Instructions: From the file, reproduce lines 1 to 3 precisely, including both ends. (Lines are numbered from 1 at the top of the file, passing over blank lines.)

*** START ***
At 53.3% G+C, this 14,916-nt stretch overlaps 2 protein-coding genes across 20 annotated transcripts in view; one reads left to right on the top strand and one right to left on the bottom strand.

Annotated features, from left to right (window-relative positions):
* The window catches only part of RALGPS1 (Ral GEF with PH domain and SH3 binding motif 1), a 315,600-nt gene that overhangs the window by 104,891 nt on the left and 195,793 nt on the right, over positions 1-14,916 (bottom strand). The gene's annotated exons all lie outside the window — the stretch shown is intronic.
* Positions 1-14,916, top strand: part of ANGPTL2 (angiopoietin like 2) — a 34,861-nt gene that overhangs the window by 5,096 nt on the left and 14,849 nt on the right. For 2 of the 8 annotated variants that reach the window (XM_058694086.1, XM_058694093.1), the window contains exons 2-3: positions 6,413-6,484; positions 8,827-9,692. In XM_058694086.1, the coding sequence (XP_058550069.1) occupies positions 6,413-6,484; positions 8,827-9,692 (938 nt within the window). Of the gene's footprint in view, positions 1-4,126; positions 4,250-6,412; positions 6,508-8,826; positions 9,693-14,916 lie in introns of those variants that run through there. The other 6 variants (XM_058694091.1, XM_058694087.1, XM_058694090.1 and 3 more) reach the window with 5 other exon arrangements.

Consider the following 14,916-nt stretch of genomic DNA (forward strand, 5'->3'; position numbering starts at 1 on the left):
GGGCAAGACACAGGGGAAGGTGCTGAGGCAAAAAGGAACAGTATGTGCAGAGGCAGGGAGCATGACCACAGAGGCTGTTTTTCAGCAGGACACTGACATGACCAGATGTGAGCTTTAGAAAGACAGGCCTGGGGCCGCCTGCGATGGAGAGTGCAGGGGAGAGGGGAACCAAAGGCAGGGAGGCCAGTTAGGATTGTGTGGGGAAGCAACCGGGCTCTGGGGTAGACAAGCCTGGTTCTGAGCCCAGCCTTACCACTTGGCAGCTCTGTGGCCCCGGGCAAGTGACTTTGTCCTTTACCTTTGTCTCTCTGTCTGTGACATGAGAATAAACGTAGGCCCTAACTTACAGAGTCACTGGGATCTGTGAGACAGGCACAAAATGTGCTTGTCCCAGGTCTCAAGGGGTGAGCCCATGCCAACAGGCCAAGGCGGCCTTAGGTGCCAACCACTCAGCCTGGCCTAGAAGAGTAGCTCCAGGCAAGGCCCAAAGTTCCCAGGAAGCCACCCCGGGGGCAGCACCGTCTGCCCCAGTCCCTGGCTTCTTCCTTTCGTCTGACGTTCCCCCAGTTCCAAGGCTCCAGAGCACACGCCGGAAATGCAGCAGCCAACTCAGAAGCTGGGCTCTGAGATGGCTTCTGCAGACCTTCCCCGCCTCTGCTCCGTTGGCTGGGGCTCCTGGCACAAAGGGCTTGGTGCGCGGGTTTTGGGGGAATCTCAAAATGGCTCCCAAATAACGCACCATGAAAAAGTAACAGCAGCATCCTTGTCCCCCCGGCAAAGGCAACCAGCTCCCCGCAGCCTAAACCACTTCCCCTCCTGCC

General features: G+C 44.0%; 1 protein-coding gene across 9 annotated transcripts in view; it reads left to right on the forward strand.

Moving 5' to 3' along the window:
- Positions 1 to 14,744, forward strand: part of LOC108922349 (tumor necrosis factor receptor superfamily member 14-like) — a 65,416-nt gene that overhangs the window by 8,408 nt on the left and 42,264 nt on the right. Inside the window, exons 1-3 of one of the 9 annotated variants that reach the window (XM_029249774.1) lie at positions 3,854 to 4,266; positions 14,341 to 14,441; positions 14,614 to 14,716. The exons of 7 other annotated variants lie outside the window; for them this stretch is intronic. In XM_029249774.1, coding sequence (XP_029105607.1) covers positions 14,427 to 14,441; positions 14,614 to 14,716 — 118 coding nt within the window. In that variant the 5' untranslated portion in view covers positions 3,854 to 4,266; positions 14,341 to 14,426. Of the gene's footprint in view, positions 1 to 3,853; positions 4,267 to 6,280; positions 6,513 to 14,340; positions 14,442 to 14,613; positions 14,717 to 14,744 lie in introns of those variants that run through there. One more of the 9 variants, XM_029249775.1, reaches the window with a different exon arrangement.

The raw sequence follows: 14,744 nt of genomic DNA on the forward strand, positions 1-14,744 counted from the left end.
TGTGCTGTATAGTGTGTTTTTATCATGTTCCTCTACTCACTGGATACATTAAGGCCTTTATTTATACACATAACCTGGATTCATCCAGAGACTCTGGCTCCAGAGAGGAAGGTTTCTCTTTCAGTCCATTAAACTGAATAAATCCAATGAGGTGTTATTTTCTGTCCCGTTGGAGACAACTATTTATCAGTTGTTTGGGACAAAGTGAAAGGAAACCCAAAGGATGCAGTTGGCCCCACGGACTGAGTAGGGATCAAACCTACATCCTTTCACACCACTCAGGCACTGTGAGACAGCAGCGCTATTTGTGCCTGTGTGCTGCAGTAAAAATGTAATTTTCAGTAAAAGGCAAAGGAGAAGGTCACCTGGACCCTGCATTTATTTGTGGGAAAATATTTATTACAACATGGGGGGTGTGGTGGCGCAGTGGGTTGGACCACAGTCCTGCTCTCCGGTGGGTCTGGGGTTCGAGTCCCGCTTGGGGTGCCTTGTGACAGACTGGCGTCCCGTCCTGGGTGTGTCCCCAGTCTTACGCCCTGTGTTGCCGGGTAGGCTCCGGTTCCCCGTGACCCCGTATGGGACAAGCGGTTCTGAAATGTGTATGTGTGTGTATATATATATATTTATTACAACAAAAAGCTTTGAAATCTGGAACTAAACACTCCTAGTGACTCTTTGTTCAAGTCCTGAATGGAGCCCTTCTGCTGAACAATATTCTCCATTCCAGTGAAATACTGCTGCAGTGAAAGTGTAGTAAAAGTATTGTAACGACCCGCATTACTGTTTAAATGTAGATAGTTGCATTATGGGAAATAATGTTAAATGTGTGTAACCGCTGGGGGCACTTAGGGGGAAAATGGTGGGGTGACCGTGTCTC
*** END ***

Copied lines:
At 53.3% G+C, this 14,916-nt stretch overlaps 2 protein-coding genes across 20 annotated transcripts in view; one reads left to right on the top strand and one right to left on the bottom strand.

Annotated features, from left to right (window-relative positions):
* The window catches only part of RALGPS1 (Ral GEF with PH domain and SH3 binding motif 1), a 315,600-nt gene that overhangs the window by 104,891 nt on the left and 195,793 nt on the right, over positions 1-14,916 (bottom strand). The gene's annotated exons all lie outside the window — the stretch shown is intronic.